The opening remarks by Elizabeth Spiller, Dean of the College of Letters and Science, and Katharine Burnett were followed by talks, divided into three sections: Tea, health, and the body; Tea, health, and the mind; Tea, health, and the spirit.

The first talk by Dr. Ping Chung Leung (The Chinese University of Hong Kong) outlined “Tea research from appreciation, bioactivities to health.” Because China is tightening the regulations on herbal supplements, Leung is studying the health benefits of tea and for the past three years, he has developed tea and medicinal blends to target different health problems. He concluded his presentation with a brief comparison between coffee and tea. Both beverages are anti-inflammatory and antioxidant, but tea is the most impressive of the two when it comes to the solubility of its compounds in water.
The following talk was given by 21-year-old Ryo Iwamoto (TeaRoom Inc), Japan’s youngest certified tea master. In his talk, “Tea as a Prescription for Today’s Society,” he highlighted tea benefits beyond physical and mental health. Sharing a cup of tea is a great way to truly connect with someone and it can foster harmonious and respectful relationships.

Later, Dr. Yu-Jui Yvonne Wan (UC Davis Medical Center) presented “Gut Microbiota, Tea, and Health.” She highlighted the results of her research conducted on mice and humans. The Western diet induces systemic inflammation, reduces memory and learning abilities, and leads to dermatitis. EGCG (a polyphenol in which green tea is rich) burns fat, reduces serum lipids, and improves insulin sensitivity in Western-diet-fed mice. EGCG-enriched Akkermansia muciniphila (a probiotic) reduces fasting blood glucose levels and body weight, and protects against colon cancer. Further research is needed to understand the health benefits of different types of tea.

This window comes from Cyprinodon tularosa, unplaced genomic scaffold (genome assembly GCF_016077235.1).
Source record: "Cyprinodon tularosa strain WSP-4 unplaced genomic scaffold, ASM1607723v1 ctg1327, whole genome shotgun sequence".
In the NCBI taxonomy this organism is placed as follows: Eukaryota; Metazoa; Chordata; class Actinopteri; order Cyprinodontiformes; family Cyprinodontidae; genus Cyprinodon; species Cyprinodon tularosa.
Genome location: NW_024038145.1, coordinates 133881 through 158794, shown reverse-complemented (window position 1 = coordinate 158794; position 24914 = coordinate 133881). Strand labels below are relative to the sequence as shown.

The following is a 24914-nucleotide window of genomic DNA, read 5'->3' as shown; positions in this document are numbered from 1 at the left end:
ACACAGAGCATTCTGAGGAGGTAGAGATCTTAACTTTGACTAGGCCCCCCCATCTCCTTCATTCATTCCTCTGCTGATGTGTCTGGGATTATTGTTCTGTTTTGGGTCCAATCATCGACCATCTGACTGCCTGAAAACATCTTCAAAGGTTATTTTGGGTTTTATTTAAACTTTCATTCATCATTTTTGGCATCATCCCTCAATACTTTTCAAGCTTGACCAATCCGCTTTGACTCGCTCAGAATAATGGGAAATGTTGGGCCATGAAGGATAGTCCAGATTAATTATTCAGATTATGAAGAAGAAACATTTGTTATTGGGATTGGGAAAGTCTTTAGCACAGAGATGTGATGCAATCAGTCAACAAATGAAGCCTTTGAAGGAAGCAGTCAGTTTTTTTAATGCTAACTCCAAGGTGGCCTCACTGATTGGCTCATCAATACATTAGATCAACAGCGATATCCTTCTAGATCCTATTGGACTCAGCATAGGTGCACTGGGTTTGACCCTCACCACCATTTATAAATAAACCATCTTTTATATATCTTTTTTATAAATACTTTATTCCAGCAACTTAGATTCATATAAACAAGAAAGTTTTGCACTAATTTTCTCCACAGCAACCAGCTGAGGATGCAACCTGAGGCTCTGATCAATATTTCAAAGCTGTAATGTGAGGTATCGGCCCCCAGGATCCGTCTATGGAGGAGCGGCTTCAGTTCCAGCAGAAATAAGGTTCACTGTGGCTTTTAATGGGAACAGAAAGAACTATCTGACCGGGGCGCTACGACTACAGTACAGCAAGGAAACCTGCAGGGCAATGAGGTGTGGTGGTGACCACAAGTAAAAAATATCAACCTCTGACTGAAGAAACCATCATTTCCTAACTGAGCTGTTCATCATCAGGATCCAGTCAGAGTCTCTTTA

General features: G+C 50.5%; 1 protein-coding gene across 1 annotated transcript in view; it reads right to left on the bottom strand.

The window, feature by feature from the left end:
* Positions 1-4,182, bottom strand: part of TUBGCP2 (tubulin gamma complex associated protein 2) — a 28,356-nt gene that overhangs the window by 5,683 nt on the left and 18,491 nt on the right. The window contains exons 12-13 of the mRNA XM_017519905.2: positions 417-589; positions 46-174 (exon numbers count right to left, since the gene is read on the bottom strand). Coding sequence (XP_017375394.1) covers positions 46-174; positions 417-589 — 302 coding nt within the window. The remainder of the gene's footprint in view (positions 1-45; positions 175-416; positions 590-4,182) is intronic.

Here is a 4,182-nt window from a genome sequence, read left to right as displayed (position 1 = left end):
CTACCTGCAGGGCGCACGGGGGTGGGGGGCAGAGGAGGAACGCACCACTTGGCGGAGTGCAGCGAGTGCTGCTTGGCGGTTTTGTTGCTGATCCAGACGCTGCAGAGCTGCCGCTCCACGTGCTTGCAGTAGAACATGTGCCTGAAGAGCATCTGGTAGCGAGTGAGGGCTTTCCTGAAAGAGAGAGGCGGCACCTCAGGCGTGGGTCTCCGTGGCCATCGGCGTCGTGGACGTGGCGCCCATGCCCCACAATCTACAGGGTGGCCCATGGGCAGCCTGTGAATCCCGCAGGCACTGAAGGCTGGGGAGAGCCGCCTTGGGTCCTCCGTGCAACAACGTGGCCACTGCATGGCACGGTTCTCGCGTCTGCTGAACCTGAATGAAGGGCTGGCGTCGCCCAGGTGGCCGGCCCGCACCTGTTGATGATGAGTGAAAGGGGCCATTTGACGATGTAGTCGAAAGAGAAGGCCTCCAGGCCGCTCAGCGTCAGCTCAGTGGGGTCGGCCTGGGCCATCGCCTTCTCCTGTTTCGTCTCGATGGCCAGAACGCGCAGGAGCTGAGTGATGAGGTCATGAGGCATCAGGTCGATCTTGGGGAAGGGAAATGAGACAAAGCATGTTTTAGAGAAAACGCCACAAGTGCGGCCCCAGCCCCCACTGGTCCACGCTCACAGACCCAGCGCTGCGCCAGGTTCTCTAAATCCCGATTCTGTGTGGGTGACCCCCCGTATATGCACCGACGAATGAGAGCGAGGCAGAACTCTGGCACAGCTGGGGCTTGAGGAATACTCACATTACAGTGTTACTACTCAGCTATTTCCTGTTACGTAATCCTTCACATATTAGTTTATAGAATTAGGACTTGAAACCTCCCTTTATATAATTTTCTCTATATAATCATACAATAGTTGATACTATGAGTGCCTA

Kombucha photo by Klara Avsenik

In his talk “Healthful Kombucha: Its Demand, Perception, and Growth in the Marketplace,” Justin Trout (Health-Ade Kombucha) explained how kombucha is made. Thanks to a two-step fermentation process, kombucha is full of healthy acids and probiotics. Over the last two years, it has been the number-one growth category in the refrigerated ready-to-drink product category and will see more innovation and category crossover.